“Here. Here. Here.” Rodney Glasgow’s words reached out to the audience, to the students and invited them into a space where they could be themselves. A space where they didn’t have to monitor their words, seek out clues or dial up the right code. A place where there isn’t a constant need to build credibility, to prove over and over again that you belong. A place where there wasn’t a need to do more and be better to be considered just as good and still considered the anomaly. A place where there isn’t a need to combat every message perpetuated in the media, culture and the air that we breathe. Here you could breathe.
But I was drowning.
Last week I was excited and nervous to attend the People ofColor Conference (POCC) in Houston. To be clear, the POCC is not a diversity conference; it is not a place for people of color to educate white people on their experiences, or to workshop race relations. It is space created within the independent school community for people of color to come together to network, support, learn, and share with each other. It is a safe space. It is not created by or for white people. It was the first time in my life I had ever been in such a space. Even when I was not in the majority, when I may have been one of a handful of white people in the room, the structure of the environment was created by people who looked like me for people who looked like me. I always knew how to navigate the waters. For four days last week I was lost.
Really, it happened sort of slowly and beyond my consciousness that I was only minimally aware of the dynamic. But at the end of the day I was exhausted. I was tired of having to watch everything I said, lest I be outed as ignorant or a racist. I was tired of having to constantly re-establish my credibility my right to have a voice in the conversation. I constantly remembered that I was a guest and worried that I was making a good impression. I didn’t want to let my colleagues down. I didn’t want to be exposed as just another white person who didn’t really get it. Although, I have often wondered how I can, being white.
It’s really important for me to acknowledge that even though I was the only white person attending from my cohort, I came with seven colleagues; they really worked to protect and care for me. They cared for me as though I was their child. I was not excluded or isolated in any way, except that I was. I couldn’t join in on the collective cultural experiences because they weren’t mine. The multiple cultures reflected back during these four days, for the first time ever, did not include my experiences or me. It was hard.
By the third day, I succumbed to the exhaustion and sought out my bed. I needed to be alone in my own head, in my own me. The tipping point was a brief, exchange at a workshop I had been most looking forward to. Rosetta Lee, an amazing speaker and facilitator was giving a workshop on how to guide conversations on race. I sat in a diverse group of people to brainstorm why these conversations are so difficult. Within seconds the African American woman sitting across from me, dismissed me. It wasn’t anything loud or dramatic but it was there. It was as though I didn’t exist in the group for her. I felt the anger flicker through my veins, almost making me shake. I wanted to scream at her, “How dare you! You don’t know me! You don’t know anything about me! How dare you dismiss me!” But of course I didn’t. I turned to the young Asian woman on my right and we had a pleasant and thoughtful conversation. But even with that, the wonderful experience I had with one woman of color, what stuck with me was the dismissal. I had enough. I was exhausted. I wanted to cry. I couldn’t breathe. I went to bed.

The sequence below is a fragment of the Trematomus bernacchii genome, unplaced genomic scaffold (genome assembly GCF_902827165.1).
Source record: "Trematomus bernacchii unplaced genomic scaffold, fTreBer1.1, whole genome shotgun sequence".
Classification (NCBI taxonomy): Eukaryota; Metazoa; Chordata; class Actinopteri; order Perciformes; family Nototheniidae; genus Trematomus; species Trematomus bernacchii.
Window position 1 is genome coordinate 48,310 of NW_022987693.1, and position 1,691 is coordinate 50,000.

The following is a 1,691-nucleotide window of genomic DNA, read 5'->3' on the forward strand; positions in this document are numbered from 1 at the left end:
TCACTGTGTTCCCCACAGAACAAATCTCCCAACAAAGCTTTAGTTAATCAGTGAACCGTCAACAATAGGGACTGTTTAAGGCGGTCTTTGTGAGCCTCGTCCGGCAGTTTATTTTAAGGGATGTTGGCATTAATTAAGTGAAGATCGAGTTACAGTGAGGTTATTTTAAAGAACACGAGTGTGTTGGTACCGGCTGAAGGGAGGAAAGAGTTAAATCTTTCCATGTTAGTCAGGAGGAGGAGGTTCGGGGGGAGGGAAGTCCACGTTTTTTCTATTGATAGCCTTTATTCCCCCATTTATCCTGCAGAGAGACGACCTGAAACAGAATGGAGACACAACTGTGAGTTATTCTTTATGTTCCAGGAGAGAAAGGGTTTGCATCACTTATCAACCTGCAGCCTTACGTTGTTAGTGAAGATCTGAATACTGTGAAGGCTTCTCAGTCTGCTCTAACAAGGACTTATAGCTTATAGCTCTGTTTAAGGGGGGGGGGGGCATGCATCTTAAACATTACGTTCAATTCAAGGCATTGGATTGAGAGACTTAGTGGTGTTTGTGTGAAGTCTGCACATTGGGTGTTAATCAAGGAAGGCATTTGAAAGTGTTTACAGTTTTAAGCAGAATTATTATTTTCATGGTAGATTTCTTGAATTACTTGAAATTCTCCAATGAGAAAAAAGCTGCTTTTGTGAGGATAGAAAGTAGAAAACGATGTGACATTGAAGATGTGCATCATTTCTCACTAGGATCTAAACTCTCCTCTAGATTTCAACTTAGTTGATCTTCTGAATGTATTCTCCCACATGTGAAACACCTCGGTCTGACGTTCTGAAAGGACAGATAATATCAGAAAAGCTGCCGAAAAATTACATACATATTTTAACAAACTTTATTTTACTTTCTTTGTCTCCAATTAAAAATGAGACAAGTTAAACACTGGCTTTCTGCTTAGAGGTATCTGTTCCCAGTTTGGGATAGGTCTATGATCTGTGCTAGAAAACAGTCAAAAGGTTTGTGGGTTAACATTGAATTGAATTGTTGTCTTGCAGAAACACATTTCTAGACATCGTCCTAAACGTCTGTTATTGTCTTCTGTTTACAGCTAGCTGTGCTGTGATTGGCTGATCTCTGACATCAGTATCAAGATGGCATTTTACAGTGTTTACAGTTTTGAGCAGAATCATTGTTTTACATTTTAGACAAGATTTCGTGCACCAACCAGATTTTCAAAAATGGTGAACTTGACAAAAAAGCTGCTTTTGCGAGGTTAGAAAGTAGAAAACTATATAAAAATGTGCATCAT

In the room next door my female colleagues had gathered for a sleepover, a kiki they called it. I could hear them laughing. I dug deeper under the covers, I was feeling pretty sorry for myself. I hurt. At some points I slept. A friend’s laughter drifted through the room and for some reason brought clarity. The words from the speakers of the last couple of days came to my head. “Here. Here. Here.” “White people don’t know, they just outed themselves.” “In order to build the identity of the slave you also have to build the identity of the slave master.”
I was tired of having to make my way in those days. Rosetta Lee uses the analogy of a fish out of water. A fish trying to make their way on land where everything is foreign and they can’t breathe. I was a land dwelling animal in the water, trying desperately to keep my head above the water with the waves constantly coming down. Sometimes softly and gently as when I was with my friends and sometimes rough and crashing, tossing me around. I was too tired to swim anymore.
This is what it is like every single day for people of color. Every day people of color have to build credibility, live within a culture that not only doesn’t reflect their experience but also takes the liberty of re-writing it. Every day worrying about what they say, how they say it. Every day making up for the images that continuously misrepresent their culture. Every day having to find a way to be true to themselves and still live in a place that wasn’t created for them. Every day people of color have to ask for entry into a white world. I only had to do this for four days. And I was so wrung out.
The thing is, if you would have asked me about this even the week before, I would have said that I already knew this. I could even have spoken at some length on why and how this happens. I knew this! Except I didn’t. I knew it the way I know my multiplication facts, or some science theory, or even an event in history. But I didn’t really know it. It was separate and outside of me, because I couldn’t really know it. I had never experienced what it was like to be other so how could I know? Until these four days in Houston. The most painful gift I think I have ever received.
So now I know. Now what?